If a silver 911 Porsche with the license plate “TACKY” pulls up to a telephone pole, and a dippy blonde on Carmen Miranda wedgies stumbles out to knock on wood, that simply means superstitious Sally Struthers has lost her pencil, the one she carries in her purse to tap for good luck. Whether it’s tapping or talent, Sally’s star has been decidedly lucky up to now. For three years, as Gloria Bunker Stivic, Dingbat’s dingaling daughter and Meat-head’s chirrupy wife, she has been a favorite in America’s No. 1 TV show, All in the Family. And in the current between-season hiatus, Sally, at age 25, seems to be proving that she can solo too, with her own nightclub act.
She could have settled back in her “old, big Spanishy” three-bedroom duplex apartment in Westwood with its maroon fur-covered furniture and domed ceilings frescoed with clouds. Instead she has ventured a dicey plunge, booked onto a Las Vegas bill with comedian Alan King at Caesar’s Palace this month.
When she broke in the act at the Lake Geneva (Wis.) Playboy Club, Sally was certain she was going to faint or throw up or, worse for her makeup, cry. Her emotive, urchin-to-sexpot face quivered and paled. She teetered on six-inch red satin Ruby Keeler pumps and leaned her 5’1″, 110 lb. frame against her supportive “6’2″ baby,” Art Fisher (the ex-director of The Sonny and Cher Comedy Hour). Sally reminded herself of Bette Midler’s advice—”sing some songs loud, some soft and look ’em in the eyes.” Then Fisher lovingly but firmly pushed her onstage. Her act is an ingenuous mixture of pop tunes and comic dancing she developed on TV variety guest shots. Somehow, by the third night of the out-of-town shakedown, it all seemed to come together.
It was a rare moment for an actress who still can hardly believe she has made it in show business or has matured into a lovely woman. When she catches herself looking rather elegant, she breaks up the mood with a funny face, sticks out her tongue or launches into what she calls “my incredible library of flatulation jokes.”
In more serious moments, Sally sometimes rues her outbursts of silliness. “It’s true what I say in my club act. I did have to wear corrective shoes, and I did have a silver tooth right here [in front]. I had this awful kidney problem which meant I had to take a thermos bottle of medicine to school. I thought I was so different from everybody else in school I had to keep ’em laughing to keep them from hating me. Even when I was a teenager I was still littler than anybody else and awkward. On this little body the breasts got bigger and bigger, and I walked like this…” She caves in her shoulders. “People thought I was a hunchback.”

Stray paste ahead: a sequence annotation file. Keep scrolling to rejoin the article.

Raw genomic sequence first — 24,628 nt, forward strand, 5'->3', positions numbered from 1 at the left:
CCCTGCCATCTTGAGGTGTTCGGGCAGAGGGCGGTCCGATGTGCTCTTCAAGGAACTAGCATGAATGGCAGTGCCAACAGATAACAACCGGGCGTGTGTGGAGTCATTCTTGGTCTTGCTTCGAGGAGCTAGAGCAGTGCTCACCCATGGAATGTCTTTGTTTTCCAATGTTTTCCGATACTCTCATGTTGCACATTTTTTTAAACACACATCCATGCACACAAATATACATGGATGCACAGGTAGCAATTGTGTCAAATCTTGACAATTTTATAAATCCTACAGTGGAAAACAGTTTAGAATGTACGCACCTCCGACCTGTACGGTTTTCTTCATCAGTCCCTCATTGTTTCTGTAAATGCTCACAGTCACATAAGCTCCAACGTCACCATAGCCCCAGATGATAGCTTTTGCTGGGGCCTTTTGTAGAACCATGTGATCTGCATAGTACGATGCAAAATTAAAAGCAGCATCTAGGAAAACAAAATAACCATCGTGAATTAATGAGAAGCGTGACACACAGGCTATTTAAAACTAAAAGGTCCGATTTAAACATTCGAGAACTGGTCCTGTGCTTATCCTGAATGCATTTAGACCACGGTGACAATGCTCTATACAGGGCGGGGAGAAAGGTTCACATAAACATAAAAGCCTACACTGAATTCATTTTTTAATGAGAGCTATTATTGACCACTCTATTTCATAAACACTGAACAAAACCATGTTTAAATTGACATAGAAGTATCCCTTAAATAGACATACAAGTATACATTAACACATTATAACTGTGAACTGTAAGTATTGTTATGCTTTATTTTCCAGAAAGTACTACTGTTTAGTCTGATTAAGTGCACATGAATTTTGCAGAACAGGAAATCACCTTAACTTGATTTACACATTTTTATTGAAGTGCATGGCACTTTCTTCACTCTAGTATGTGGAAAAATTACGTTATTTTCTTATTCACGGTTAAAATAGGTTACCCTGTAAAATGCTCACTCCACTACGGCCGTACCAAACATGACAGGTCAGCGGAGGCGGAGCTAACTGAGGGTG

Sally grew up in Portland, Oreg., daughter of a local physician and his first-generation Norwegian-American wife. Her mother says that Sally was “an overachiever”—captain of the cheerleaders, president of the girls’ league in high school. Sally won’t discuss the ensuing trauma of her parents’ divorce that year, but it ended any aspirations to go to college to become a doctor or an artist. “So Mom, trying to find something to bring me around, cut out an advertisement for the Pasadena Playhouse, with a picture of Raymond Burr.” Mrs. Struthers’ daughter, whom she has always affectionately called Samantha Feather-head, had finally found her calling—she was voted best all-around actress the very first year at the Playhouse.
Still Sally had to do “the Hollywood drugstore and movie theater job scene, selling popcorn and cleaning the women’s Johns.” Perhaps even more mortifyingly, she toured with the Spike Jones Jr. Band, playing a kind of musical Pogo stick. Finally she got a TV commercial or two and shots on the Smothers Brothers and Tim Conway TV shows. That all led to a couple of movies, neither of which was even released. But the third, Five Easy Pieces, got Sally a five-minute cameo, bouncing nearly nude on Jack Nicholson’s knee. “Producer Norman Lear saw me,” she says, “and that’s how I wound up in All in the Family.”
She has won kudos since as the slattern sexpot in Steve McQueen’s The Getaway. Two years ago, she went to Vegas for R and R with an aunt and uncle and caught Andy Williams’ act. “Andy introduced me,” she recalls, “and the audience went crazy. The Caesar’s Palace entertainment director witnessed that response, and asked me if I was interested in doing an act. Me and my big mouth.”